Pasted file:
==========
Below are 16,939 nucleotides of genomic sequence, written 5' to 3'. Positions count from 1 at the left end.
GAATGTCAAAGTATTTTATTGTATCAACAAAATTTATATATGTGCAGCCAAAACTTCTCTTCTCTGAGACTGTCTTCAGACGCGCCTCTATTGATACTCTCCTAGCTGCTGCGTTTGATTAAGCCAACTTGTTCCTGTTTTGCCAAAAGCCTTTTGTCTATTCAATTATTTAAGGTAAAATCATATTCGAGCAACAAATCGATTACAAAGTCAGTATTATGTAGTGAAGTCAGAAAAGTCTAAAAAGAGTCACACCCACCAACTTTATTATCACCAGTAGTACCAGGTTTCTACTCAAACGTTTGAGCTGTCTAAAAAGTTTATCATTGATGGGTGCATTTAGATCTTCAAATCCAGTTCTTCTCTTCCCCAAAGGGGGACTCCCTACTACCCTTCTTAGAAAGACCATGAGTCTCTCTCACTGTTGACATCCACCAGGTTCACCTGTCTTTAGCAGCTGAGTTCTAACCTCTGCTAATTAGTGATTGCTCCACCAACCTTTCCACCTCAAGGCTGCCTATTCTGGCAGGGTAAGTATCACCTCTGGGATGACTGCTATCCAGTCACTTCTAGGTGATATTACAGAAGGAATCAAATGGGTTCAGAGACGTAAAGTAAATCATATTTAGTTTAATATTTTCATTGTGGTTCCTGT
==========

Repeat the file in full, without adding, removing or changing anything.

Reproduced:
Below are 16,939 nucleotides of genomic sequence, written 5' to 3'. Positions count from 1 at the left end.
GAATGTCAAAGTATTTTATTGTATCAACAAAATTTATATATGTGCAGCCAAAACTTCTCTTCTCTGAGACTGTCTTCAGACGCGCCTCTATTGATACTCTCCTAGCTGCTGCGTTTGATTAAGCCAACTTGTTCCTGTTTTGCCAAAAGCCTTTTGTCTATTCAATTATTTAAGGTAAAATCATATTCGAGCAACAAATCGATTACAAAGTCAGTATTATGTAGTGAAGTCAGAAAAGTCTAAAAAGAGTCACACCCACCAACTTTATTATCACCAGTAGTACCAGGTTTCTACTCAAACGTTTGAGCTGTCTAAAAAGTTTATCATTGATGGGTGCATTTAGATCTTCAAATCCAGTTCTTCTCTTCCCCAAAGGGGGACTCCCTACTACCCTTCTTAGAAAGACCATGAGTCTCTCTCACTGTTGACATCCACCAGGTTCACCTGTCTTTAGCAGCTGAGTTCTAACCTCTGCTAATTAGTGATTGCTCCACCAACCTTTCCACCTCAAGGCTGCCTATTCTGGCAGGGTAAGTATCACCTCTGGGATGACTGCTATCCAGTCACTTCTAGGTGATATTACAGAAGGAATCAAATGGGTTCAGAGACGTAAAGTAAATCATATTTAGTTTAATATTTTCATTGTGGTTCCTGT